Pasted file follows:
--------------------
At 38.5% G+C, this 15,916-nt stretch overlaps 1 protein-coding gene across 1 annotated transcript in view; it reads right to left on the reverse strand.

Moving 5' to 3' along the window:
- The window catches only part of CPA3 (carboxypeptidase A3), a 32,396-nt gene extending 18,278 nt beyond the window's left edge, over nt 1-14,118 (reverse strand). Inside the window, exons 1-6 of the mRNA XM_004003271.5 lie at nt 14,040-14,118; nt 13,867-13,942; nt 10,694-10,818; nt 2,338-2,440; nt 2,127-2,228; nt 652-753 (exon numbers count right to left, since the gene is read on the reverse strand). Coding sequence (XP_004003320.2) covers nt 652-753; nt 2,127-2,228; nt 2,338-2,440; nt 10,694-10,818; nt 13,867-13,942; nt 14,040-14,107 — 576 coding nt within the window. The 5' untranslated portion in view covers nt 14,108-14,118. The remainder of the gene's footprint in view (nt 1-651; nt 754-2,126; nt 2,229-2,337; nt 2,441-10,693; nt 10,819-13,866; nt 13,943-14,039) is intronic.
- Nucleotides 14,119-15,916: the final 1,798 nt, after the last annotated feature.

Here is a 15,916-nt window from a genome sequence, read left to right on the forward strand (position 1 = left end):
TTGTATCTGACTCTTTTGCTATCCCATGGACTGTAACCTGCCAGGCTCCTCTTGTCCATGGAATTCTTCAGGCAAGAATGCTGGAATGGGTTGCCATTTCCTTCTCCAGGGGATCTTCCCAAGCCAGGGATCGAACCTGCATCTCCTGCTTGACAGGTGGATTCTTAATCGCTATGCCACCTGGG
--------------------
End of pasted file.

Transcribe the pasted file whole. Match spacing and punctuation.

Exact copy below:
At 38.5% G+C, this 15,916-nt stretch overlaps 1 protein-coding gene across 1 annotated transcript in view; it reads right to left on the reverse strand.

Moving 5' to 3' along the window:
- The window catches only part of CPA3 (carboxypeptidase A3), a 32,396-nt gene extending 18,278 nt beyond the window's left edge, over nt 1-14,118 (reverse strand). Inside the window, exons 1-6 of the mRNA XM_004003271.5 lie at nt 14,040-14,118; nt 13,867-13,942; nt 10,694-10,818; nt 2,338-2,440; nt 2,127-2,228; nt 652-753 (exon numbers count right to left, since the gene is read on the reverse strand). Coding sequence (XP_004003320.2) covers nt 652-753; nt 2,127-2,228; nt 2,338-2,440; nt 10,694-10,818; nt 13,867-13,942; nt 14,040-14,107 — 576 coding nt within the window. The 5' untranslated portion in view covers nt 14,108-14,118. The remainder of the gene's footprint in view (nt 1-651; nt 754-2,126; nt 2,229-2,337; nt 2,441-10,693; nt 10,819-13,866; nt 13,943-14,039) is intronic.
- Nucleotides 14,119-15,916: the final 1,798 nt, after the last annotated feature.

Here is a 15,916-nt window from a genome sequence, read left to right on the forward strand (position 1 = left end):
TTGTATCTGACTCTTTTGCTATCCCATGGACTGTAACCTGCCAGGCTCCTCTTGTCCATGGAATTCTTCAGGCAAGAATGCTGGAATGGGTTGCCATTTCCTTCTCCAGGGGATCTTCCCAAGCCAGGGATCGAACCTGCATCTCCTGCTTGACAGGTGGATTCTTAATCGCTATGCCACCTGGG